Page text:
Just before 10 p.m. on the night of his death, McDonald was found inside a private truck lot near South Pulaski Road by driver Rudy Barillas, who told the teen to leave, believing he was in the process of stealing radios. Barillas called 911 before McDonald – who was high on PCP – lunged at him with a knife and fled the scene.
Barillas was uninjured in the attack and can be seen on dashcam video pointing the approaching officers in McDonald’s direction as they pull up to the lot. Police learned at 9:53 p.m. that McDonald was armed with a knife, which he used to pop the tire of a pursuing squad car at 9:56 p.m.
Van Dyke and his partner Joseph Walsh arrived on the scene moments later, driving past McDonald on Pulaski Road as the teen walked, knife in hand, down the center of the road. Van Dyke testified he attempted to open his door to try and knock McDonald to the ground, but after pulling past him, he and Walsh came to a stop and exited their vehicle at about 9:57 p.m.
Within six seconds of doing so, Van Dyke moved closer and began shooting McDonald, who spun and fell to the pavement. After McDonald fell, prosecutors say Van Dyke continued firing for 12.6 seconds – a second volley Van Dyke said was intended to shoot the knife out of McDonald’s hand. Another CPD squad vehicle carrying a Taser arrived on the scene less than 30 seconds later.
More than a year later, Van Dyke was charged with first-degree murder in McDonald’s death on the same day the dashcam video was made public. Those charges, and an alleged cover-up of the shooting, played a big role to the dismissal of then-Chicago Police Department Superintendent Garry McCarthy and the election defeat of then-Cook County State’s Attorney Anita Alvarez.
The shooting also led to a U.S. Department of Justice investigation into the CPD, which found the department had for years violated the rights of city residents through the unreasonable use of “force, including deadly force.”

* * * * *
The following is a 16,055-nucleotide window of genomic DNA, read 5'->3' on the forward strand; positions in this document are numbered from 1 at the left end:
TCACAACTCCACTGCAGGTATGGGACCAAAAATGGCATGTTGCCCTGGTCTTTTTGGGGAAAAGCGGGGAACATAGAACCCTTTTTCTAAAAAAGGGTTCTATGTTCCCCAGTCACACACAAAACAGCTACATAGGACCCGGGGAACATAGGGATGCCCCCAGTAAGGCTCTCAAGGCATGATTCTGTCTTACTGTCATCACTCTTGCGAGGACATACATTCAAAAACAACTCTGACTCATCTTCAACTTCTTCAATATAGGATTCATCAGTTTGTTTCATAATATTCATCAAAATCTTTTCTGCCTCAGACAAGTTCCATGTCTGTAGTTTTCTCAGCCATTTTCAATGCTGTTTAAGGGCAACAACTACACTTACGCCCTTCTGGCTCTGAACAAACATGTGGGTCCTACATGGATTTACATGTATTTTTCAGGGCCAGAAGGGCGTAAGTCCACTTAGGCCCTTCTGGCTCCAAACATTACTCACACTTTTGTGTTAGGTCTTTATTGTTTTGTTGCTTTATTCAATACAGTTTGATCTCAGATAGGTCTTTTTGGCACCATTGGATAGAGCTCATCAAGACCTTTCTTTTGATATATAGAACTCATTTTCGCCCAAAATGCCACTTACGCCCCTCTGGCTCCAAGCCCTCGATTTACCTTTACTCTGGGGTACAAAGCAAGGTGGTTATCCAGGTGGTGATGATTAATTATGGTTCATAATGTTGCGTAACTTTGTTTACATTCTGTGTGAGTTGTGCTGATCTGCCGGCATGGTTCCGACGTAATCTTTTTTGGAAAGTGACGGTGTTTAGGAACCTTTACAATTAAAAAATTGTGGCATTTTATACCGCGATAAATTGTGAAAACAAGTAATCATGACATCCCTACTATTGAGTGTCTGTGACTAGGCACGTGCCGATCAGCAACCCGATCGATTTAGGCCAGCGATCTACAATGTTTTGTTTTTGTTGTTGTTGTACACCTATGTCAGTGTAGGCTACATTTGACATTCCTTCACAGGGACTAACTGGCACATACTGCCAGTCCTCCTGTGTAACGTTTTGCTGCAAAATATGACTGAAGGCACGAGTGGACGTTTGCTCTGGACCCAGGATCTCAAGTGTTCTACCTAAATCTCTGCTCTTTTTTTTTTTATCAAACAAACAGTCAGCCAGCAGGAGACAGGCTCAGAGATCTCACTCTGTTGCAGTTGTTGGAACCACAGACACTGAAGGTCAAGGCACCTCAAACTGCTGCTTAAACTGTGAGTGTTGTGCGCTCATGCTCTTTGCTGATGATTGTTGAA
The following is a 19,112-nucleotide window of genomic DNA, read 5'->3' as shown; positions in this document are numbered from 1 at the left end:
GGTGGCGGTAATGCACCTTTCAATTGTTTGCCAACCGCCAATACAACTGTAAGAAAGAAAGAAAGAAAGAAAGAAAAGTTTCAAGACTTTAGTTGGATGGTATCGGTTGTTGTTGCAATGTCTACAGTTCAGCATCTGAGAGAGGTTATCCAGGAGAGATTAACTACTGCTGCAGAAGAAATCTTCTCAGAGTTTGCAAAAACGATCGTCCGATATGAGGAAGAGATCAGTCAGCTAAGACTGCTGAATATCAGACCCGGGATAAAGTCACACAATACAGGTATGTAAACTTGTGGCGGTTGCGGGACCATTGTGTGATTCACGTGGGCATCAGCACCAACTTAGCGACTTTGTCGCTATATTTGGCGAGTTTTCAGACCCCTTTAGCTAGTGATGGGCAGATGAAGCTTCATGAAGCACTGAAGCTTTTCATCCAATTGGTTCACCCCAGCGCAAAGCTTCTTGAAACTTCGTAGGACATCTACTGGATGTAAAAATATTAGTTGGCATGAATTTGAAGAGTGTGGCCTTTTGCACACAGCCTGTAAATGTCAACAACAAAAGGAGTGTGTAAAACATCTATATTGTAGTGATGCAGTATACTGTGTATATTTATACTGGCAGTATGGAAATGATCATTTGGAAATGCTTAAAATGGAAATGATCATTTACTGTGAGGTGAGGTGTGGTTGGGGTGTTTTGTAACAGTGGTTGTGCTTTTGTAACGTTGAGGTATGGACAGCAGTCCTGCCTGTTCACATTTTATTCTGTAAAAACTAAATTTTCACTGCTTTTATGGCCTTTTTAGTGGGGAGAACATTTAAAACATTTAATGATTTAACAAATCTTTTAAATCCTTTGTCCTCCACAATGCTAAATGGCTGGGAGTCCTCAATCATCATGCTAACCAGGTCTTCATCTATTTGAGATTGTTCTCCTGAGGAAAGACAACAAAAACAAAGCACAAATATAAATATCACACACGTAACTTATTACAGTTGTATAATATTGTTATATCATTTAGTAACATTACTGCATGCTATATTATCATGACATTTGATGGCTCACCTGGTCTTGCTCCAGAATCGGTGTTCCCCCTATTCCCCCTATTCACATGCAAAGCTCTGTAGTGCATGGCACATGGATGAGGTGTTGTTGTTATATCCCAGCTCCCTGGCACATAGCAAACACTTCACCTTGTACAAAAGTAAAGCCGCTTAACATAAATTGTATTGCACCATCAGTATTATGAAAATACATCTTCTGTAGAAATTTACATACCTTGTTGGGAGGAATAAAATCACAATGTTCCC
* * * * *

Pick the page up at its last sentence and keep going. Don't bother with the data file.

Herbert told jurors Thursday a first-degree murder charge is “unprecedented” for a law enforcement officer who had “no motive, no malice, no premeditation.”
“You can use your common sense, ladies and gentlemen, and you can determine what is a murder,” he said. “This isn’t.”
Police officers across the country are rarely convicted of murder – or even charged with murder – as a result of an on-the-job shooting. A Bowling Green University researcher last year found only 80 officers were arrested on murder charges stemming from those types of incidents nationwide between 2005 and 2017.
Of those, about 35 percent have been convicted, while the rest were either acquitted or still face pending charges. After the verdict, Herbert said he feared the conviction would have a chilling effect on police. He thinks in the future officers who come upon someone acting the way McDonald was will roll up their windows and wait it out.
"I think police officers will become security guards," he said, adding, “maybe that’s what everyone wants.”
But special proseutor Joseph McMahon argued Van Dyke has “committed serious crimes” and must be held to the same standard as any other citizen.
“Laquan McDonald was not a throwaway young man,” McMahon said following the trial’s conclusion. “He had his challenges as many teenagers do and he should have been arrested that night but that is where this story should have ended.”